A false picture of security

The possible need for biometric identification is well illustrated by Shanin Paige Leeming`s junior high school science project--"Picture ID: Help or Hindrance?" Shanin, of Merritt Island, FL, followed the time-honored scientific methodology of using her mother as a guinea pig. Dressed in a series of disguises, but using her own picture ID, the senior Ms. Paige was able to purchase wine, cash a check, and even have her signature notarized (see photos).

A false picture of security

Stephen j. matthews

The possible need for biometric identification is well illustrated by Shanin Paige Leeming`s junior high school science project--"Picture ID: Help or Hindrance?" Shanin, of Merritt Island, FL, followed the time-honored scientific methodology of using her mother as a guinea pig. Dressed in a series of disguises, but using her own picture ID, the senior Ms. Paige was able to purchase wine, cash a check, and even have her signature notarized (see photos).

Shanin (and Mom) be came bolder with each successful transaction, choos ing increasingly outlandish costumes. The young sociologist noted, "As my project progressed, I quickly realized that it did not matter how outrageous my alterations got... be cause no one took any notice of [my Mom`s] appearance at all." At one point Ms. Paige was able to cash a check while disguised as a man. In Shanin`s words, "If people are not really check ing the picture against the appear ance of the person standing in front of them, then is it possible that we are putting too much faith in this whole system?"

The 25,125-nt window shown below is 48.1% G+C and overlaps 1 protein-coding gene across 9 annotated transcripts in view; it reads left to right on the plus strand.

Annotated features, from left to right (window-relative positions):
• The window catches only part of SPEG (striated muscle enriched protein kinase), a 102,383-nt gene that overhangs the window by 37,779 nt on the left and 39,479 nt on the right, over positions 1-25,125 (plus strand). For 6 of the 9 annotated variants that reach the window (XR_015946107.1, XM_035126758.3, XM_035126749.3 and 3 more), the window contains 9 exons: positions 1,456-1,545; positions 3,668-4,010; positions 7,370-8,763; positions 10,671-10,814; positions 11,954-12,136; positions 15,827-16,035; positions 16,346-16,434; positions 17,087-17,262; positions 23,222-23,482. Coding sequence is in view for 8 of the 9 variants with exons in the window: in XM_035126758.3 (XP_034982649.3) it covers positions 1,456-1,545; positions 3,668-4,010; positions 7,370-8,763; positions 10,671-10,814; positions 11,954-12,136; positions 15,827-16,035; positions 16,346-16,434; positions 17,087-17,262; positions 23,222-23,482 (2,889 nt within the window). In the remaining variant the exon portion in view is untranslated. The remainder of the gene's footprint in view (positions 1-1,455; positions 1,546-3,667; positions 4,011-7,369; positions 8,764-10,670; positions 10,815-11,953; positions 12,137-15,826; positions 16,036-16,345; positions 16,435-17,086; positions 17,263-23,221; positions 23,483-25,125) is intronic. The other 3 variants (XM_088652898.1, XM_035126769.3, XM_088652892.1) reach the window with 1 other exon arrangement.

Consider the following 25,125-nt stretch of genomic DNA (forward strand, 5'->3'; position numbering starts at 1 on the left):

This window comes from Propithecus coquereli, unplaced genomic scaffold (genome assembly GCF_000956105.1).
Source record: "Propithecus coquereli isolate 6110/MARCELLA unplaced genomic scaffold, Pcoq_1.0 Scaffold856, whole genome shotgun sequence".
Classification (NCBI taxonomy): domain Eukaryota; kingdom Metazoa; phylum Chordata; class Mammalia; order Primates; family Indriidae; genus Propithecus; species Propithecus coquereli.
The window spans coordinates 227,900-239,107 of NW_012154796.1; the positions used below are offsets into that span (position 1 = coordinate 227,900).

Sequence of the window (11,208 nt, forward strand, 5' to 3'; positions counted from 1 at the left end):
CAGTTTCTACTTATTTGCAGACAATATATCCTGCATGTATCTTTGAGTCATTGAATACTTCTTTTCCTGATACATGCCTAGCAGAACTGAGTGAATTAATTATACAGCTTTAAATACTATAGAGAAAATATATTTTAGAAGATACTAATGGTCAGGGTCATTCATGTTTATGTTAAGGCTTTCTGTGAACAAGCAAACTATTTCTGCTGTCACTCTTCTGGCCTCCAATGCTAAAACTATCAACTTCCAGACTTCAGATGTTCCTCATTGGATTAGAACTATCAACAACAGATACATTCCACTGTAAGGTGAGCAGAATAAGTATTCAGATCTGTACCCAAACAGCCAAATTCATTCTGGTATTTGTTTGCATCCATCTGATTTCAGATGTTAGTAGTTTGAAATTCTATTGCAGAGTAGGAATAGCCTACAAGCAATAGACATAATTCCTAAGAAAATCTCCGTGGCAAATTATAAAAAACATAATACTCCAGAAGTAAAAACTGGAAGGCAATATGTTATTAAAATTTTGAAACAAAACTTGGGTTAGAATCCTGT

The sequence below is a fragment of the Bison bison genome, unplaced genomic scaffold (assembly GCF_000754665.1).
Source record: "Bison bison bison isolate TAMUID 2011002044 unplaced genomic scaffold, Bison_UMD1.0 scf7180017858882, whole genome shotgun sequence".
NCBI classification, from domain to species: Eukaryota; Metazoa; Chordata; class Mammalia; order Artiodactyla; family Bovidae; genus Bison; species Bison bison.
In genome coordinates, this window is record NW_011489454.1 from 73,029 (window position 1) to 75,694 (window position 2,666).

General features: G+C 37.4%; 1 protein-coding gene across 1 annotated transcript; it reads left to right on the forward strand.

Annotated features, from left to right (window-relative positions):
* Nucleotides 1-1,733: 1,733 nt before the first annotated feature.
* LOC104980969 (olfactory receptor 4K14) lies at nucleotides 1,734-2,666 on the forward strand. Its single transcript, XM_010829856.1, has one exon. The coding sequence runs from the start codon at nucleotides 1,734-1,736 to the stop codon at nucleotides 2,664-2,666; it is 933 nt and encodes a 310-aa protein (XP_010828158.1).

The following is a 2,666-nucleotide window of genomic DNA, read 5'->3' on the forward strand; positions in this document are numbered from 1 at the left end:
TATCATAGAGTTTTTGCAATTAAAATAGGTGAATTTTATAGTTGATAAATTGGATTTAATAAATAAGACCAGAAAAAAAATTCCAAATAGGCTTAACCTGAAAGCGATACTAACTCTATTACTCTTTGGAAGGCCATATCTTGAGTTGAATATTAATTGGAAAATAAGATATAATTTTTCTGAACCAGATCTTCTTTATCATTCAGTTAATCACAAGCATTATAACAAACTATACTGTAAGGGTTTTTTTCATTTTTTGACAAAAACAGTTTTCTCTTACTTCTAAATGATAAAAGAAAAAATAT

It is ironic that the outcome of Shanin`s experiment would have been the same if biometric verification had been used, as many of the systems would have recognized her mother through her disguises and approved her transactions.

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